“I would argue that the best school libraries are not just surviving, but thriving, in this new digital information environment — but not without seriously re-purposing their physical spaces. This article looks at three ways today’s school library can and should adapt to the digital age, new learning environments and 21st century skill expectations of today’s students.” . . .
Bill Gates: Technology Can Lower College Tuition to $2,000
by Sara Jerome
Aug. 9, 2010, The Hill
“Online learning can shrink the cost of higher education by eroding the need for place-based instruction, Microsoft Chairman Bill Gates said during a presentation at the Technonomy conference in San Francisco last week. ‘College, except for the parties, needs to be less place-based,’ he said. Moving more learning activities online can bring down the soaring cost of a college degree.”
” ‘Only technology can bring [college tuition] down, not just to $20,000, but to $2,000,’ he said, citing price tags as high as $50,000 for a year of college. Gates predicted that technology could soon make place-based learning five times less important for college and university students. But for students in elementary and high school, Gates said he did not foresee online education shaking up the traditional framework anytime soon.” . . .
Department of Justice Announces Plans to Prepare New ADA Regulations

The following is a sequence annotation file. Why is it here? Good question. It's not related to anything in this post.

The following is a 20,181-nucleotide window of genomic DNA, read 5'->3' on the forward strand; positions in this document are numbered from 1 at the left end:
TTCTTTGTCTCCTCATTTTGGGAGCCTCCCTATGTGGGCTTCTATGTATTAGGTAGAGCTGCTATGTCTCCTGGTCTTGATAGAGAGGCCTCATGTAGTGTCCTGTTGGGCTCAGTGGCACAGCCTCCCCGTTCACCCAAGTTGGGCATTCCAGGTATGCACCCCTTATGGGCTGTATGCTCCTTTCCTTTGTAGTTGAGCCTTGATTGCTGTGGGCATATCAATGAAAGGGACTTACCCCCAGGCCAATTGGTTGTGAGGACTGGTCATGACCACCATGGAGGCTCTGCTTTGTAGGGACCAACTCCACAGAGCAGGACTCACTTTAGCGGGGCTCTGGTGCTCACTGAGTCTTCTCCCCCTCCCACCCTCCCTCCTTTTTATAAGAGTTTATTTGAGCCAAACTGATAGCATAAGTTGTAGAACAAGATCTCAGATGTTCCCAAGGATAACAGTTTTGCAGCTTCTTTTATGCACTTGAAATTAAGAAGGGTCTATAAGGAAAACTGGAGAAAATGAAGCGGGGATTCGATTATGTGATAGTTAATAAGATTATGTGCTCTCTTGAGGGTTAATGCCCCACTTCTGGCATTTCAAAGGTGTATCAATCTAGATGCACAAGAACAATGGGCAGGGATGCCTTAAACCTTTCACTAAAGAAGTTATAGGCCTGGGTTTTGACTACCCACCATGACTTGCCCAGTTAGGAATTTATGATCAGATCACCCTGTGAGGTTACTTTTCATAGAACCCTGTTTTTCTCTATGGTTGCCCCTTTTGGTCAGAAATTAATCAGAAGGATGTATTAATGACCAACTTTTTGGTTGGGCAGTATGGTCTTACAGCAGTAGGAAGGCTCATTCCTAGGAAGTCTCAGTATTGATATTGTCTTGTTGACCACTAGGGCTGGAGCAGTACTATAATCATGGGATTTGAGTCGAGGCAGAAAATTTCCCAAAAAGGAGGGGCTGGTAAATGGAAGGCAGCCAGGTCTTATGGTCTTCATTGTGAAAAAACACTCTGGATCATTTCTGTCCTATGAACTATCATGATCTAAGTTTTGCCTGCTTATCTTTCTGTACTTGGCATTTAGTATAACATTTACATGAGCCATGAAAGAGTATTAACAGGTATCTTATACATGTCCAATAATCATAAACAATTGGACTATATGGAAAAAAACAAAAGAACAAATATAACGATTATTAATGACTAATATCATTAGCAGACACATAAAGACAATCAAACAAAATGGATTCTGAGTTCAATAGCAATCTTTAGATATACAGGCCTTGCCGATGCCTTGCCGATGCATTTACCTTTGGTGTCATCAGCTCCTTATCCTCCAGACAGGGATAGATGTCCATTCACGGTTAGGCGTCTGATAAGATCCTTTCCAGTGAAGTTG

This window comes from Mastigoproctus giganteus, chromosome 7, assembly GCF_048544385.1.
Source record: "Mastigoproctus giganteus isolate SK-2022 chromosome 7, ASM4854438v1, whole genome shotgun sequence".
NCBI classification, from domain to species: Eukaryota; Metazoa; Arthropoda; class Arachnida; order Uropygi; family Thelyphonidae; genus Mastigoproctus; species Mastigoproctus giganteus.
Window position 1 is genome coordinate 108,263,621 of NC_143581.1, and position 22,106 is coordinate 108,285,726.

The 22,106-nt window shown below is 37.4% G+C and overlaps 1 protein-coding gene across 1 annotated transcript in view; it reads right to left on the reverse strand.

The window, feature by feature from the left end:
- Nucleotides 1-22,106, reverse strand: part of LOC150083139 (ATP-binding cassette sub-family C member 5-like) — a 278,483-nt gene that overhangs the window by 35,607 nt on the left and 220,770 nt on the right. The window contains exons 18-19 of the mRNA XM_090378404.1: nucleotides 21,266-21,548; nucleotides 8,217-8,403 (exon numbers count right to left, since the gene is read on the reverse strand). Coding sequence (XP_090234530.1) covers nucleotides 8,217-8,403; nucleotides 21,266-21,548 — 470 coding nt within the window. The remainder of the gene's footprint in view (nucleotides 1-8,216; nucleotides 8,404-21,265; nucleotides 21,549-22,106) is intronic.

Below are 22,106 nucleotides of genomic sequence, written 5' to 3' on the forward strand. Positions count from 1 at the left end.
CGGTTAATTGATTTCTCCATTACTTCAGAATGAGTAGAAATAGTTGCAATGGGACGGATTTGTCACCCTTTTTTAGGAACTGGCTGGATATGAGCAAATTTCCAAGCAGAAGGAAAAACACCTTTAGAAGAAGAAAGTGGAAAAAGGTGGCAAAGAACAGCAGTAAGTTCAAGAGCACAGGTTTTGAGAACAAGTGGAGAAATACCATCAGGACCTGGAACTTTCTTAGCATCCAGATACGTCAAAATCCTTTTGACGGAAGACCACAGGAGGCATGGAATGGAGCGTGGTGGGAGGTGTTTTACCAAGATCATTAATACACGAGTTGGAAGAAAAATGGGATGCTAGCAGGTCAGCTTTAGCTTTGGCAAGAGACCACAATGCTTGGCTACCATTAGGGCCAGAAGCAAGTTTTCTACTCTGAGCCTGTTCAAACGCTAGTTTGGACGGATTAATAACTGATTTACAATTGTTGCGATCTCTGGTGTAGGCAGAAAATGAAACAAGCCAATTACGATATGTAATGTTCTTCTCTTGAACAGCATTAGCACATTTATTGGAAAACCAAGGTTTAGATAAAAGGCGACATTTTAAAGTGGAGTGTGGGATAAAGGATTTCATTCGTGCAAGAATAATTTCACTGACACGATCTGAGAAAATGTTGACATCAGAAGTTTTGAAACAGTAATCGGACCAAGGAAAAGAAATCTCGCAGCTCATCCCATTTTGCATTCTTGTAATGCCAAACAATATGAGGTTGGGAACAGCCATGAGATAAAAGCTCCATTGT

Comments Due: Jan 24, 2011
On July 23, the Justice Department published four new Americans with Disabilities Act (ADA) proposals addressing the accessibility of websites, the provision of captioning and video description in movies shown in theaters, accessible equipment and furniture, and the ability of 9-1-1 centers to take text and video calls from individuals with disabilities.
Web Accessibility – State and local governments, businesses, educators, and other organizations covered by the ADA are increasingly using the web to provide information, goods, and services to the public. In the web accessibility ANPRM, the department presents for public comment a series of questions seeking input regarding how the department can develop a workable framework for website access that provides individuals with disabilities access to the critical information, programs, and services provided on the web, while respecting the unique characteristics of the internet and its transformative impact on everyday life.
Video Description Research and Development Center
Department of Education
Application Deadline: Oct. 12, 2010
Purpose of Program: The purposes of the Technology and Media Services for Individuals with Disabilities program are to: (1) Improve results for children with disabilities by promoting the development, demonstration, and use of technology; (2) support educational media services activities designed to be of educational value in the classroom setting to children with disabilities, and (3) provide support for captioning and video description of educational materials that are appropriate for use in the classroom setting. In the context of this notice, educational materials for use in the classroom setting include television programs, videos, and other materials, including programs and materials associated with new and emerging technologies, such as CDs, DVDs, and other forms of multimedia. Estimated Number of Awards: 1